Douglas Roche


December 1, 2014

My seatmate on a recent flight from Toronto to Edmonton turned out to be a former solder, who, completely unprompted by me, said he had, while on duty in the Middle East, "killed for Jesus." I squirmed inside and tried to change the subject.

When he said, unexpectedly, that he had no use for the United Nations, I decided that further conversation would not only be unproductive but possibly confrontational. A cramped Air Canada seat is no place for emotion-driven exchanges.

Rather, I spent my time thinking about a seminar I had attended the previous evening on Canada's role in responding to ISIS (the abbreviation for the extremists now conducting savage warfare in parts of Syria and Iraq). Canada has joined the U.S.-led coalition now conducting air strikes against jihadist fighters. Canadian CF-18s are dropping bombs on military targets.

What is the collateral damage on civilians in the bombing areas? We are given practically no information on this subject. Rather, the government propaganda apparatus concentrates on Canada's presumed patriotic duty to "do something" to counter the savagery of the ISIS fighters.

Is bombing the correct Canadian response? That was the question addressed by a thoughtful panel.

An explosion following a Nov. 17 airstrike is seen in central Kobani, Syria


An explosion following a Nov. 17 airstrike is seen in central Kobani, Syria

Peggy Mason, former Canadian ambassador for disarmament who heads the Rideau Institute in Ottawa, and Peter Langille, an independent analyst of defence and security policy, both appealed for a comprehensive diplomatic solution rather than more militarism to bring peace to the embattled Middle East.

Michael Bell, a former Canadian diplomat who has specialized in the Middle East, while admitting that bombing will not destroy the culture of extremism, couldn't see any other practical alternative to bombing.

So the panel was split. So is Parliament as well as the Canadian public. The tribalism corroding politics in the Middle East is so complicated that informed discussion is a rarity.

Once again, the Canadian government joins in a militaristic response, and there is not much push-back because most people don't see effective alternatives. Beheadings perpetrated by the jihadists evoke a primal revenge.

What the ISIS phenomenon is all about is the desire for land, a revolt against authoritarian political leaders, and a rejection of Western dominance in Middle East affairs. The ISIS extremism is erroneously painted in the religious colours of Islam when it actually has its basis in the economic exploitation ordinary people have suffered at the hands of autocratic leaders frequently shored up by Western interests.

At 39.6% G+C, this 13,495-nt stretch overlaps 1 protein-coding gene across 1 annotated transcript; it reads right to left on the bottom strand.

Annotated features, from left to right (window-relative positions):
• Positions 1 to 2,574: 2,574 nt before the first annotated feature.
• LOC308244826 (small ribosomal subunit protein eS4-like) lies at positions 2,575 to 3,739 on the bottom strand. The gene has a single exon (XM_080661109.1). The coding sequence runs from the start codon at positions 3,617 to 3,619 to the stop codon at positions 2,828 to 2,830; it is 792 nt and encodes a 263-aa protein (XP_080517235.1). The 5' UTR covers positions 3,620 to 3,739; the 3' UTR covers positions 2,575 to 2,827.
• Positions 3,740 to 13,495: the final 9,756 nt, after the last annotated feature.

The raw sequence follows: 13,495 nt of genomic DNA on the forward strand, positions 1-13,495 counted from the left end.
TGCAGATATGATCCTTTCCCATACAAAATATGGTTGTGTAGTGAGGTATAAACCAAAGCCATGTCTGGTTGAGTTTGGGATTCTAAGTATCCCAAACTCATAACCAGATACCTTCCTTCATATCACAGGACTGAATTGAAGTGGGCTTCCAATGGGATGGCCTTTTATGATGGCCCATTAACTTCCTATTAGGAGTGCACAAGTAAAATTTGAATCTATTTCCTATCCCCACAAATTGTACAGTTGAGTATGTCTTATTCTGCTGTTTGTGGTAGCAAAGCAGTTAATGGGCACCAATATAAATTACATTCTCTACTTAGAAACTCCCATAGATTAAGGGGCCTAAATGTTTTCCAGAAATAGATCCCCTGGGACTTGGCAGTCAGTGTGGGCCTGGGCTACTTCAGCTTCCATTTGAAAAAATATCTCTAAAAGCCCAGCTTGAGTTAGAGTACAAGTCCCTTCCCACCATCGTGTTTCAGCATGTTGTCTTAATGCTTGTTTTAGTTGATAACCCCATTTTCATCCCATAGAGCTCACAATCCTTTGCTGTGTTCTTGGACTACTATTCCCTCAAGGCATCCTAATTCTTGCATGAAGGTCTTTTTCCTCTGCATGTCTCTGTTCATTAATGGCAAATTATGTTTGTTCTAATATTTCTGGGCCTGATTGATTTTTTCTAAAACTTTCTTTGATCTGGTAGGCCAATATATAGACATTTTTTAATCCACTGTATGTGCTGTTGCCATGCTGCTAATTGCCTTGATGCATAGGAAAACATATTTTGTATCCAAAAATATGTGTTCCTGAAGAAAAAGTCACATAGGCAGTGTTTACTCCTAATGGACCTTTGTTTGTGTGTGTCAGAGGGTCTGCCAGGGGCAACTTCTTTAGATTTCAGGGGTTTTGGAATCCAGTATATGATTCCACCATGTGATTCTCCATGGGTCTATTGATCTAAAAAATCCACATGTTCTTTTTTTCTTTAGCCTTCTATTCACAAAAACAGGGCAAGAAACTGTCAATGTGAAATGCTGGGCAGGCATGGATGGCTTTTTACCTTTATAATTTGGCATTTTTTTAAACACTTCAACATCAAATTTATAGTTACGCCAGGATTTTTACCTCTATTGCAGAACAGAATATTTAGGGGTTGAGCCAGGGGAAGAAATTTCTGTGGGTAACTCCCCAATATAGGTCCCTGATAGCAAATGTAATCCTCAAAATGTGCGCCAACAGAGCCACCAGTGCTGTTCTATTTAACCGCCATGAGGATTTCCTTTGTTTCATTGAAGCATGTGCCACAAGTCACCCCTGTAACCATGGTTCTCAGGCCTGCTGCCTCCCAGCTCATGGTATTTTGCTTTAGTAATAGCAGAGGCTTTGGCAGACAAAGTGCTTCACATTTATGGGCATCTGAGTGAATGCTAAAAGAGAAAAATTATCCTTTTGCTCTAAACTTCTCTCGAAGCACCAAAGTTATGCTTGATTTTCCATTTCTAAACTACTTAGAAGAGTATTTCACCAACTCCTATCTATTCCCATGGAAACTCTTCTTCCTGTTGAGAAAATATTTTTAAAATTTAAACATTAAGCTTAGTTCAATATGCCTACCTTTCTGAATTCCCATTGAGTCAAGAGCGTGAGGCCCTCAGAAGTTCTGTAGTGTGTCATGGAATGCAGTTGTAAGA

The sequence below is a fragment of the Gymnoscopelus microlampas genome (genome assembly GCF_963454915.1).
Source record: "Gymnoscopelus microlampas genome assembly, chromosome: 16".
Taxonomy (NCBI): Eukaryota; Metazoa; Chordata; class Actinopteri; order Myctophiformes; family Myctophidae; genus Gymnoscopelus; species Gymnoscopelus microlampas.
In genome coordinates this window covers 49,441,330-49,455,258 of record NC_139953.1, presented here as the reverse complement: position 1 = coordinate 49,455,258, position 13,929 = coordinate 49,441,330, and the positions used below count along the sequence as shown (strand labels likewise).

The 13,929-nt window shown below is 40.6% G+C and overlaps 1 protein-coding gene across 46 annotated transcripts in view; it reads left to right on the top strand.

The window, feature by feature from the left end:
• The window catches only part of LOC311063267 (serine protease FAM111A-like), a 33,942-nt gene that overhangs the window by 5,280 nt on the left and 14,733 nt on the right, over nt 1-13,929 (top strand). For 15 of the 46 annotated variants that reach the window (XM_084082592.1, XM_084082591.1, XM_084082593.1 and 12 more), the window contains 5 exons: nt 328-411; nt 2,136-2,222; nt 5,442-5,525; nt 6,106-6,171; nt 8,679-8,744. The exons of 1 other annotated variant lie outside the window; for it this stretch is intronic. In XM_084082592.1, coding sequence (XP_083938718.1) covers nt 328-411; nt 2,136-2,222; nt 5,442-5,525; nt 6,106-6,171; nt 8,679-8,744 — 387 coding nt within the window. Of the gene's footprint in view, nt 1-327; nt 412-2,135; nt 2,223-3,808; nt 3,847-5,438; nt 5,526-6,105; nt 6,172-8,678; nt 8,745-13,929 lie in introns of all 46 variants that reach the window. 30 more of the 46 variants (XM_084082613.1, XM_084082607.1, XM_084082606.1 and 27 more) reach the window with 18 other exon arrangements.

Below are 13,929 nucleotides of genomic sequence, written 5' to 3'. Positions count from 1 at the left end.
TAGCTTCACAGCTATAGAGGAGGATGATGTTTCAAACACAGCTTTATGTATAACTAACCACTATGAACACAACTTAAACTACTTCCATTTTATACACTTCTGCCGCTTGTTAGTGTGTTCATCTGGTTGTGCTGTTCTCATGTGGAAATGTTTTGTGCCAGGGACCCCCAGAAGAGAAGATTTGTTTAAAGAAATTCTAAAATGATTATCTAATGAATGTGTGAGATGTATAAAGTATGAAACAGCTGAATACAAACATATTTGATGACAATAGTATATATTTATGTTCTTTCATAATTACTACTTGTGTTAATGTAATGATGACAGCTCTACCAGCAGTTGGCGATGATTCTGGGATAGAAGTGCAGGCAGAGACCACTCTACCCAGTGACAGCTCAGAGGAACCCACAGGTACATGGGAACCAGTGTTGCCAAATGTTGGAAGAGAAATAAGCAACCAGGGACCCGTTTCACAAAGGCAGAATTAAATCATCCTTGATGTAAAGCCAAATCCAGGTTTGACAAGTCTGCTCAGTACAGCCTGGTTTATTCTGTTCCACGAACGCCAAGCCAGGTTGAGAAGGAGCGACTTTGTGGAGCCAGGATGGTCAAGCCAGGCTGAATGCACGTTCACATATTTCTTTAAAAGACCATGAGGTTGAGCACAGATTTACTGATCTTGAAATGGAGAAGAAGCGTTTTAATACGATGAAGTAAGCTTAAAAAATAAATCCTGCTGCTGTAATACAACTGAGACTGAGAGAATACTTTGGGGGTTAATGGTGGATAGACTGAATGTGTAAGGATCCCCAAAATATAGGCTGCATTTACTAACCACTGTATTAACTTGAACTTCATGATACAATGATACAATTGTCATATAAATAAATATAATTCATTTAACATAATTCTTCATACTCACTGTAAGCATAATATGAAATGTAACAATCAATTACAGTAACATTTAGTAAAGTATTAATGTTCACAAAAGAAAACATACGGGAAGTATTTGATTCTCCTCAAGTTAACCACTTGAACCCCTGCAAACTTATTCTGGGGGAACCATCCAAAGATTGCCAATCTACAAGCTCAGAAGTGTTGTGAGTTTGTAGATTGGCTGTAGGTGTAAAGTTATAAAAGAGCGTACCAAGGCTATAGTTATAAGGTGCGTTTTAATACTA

Moreover, it was the 2003 Western war against Iraq, ostensibly to destroy Iraq's non-existent nuclear weapons, which sowed the seeds of fury unleashed by the present-day extremists. We cannot effectively counter extremism without understanding and responding to the "root causes" of how it developed.

So fractured has debate in Canada become that to urge an examination of "root causes" in order to find the right response is to lay one open to the charge of condoning evil. So the government demonizes the jihadists and decides they are mindless maniacs who must be wiped out.

As Peggy Mason said, "There are many, many, many alternatives to bombing."

The most important is to restore negotiations for a political settlement in the Syria cauldron. Is it too late to work out a shared power arrangement with Syria's boss Bashar al-Assad? Is partition within Iraq and Syria necessary to keep separate the Sunnis and Shiites?

If Russia is convinced that the West is not trying to topple its client, al-Assad, will it cooperate in establishing a UN peacekeeping force in the area? None of this is likely to go far if Iran does not have a seat at such a negotiating table.


These are some of the diplomatic cards that need to be played out. Most of all, the various governments, and I include Canada here, must stop marginalizing the United Nations, which should be at the forefront of finding peace in the Middle East.

There is no combat role for Canada in this crisis. The Afghanistan and Iraq wars have demonstrated the futility of trying to change minds by military force.

Rather, Canada needs to greatly increase its diplomatic and humanitarian work. We can take in many more than the additional 1,300 refugees from the area Canada has so far said it would accept. We can sign the Arms Trade Treaty and help keep weapons out of the volatile Middle East area.

I felt sorry for my soldier companion on the flight home. I wished I could have helped him, for he is a wounded man. We are all wounded today by Canada's actions.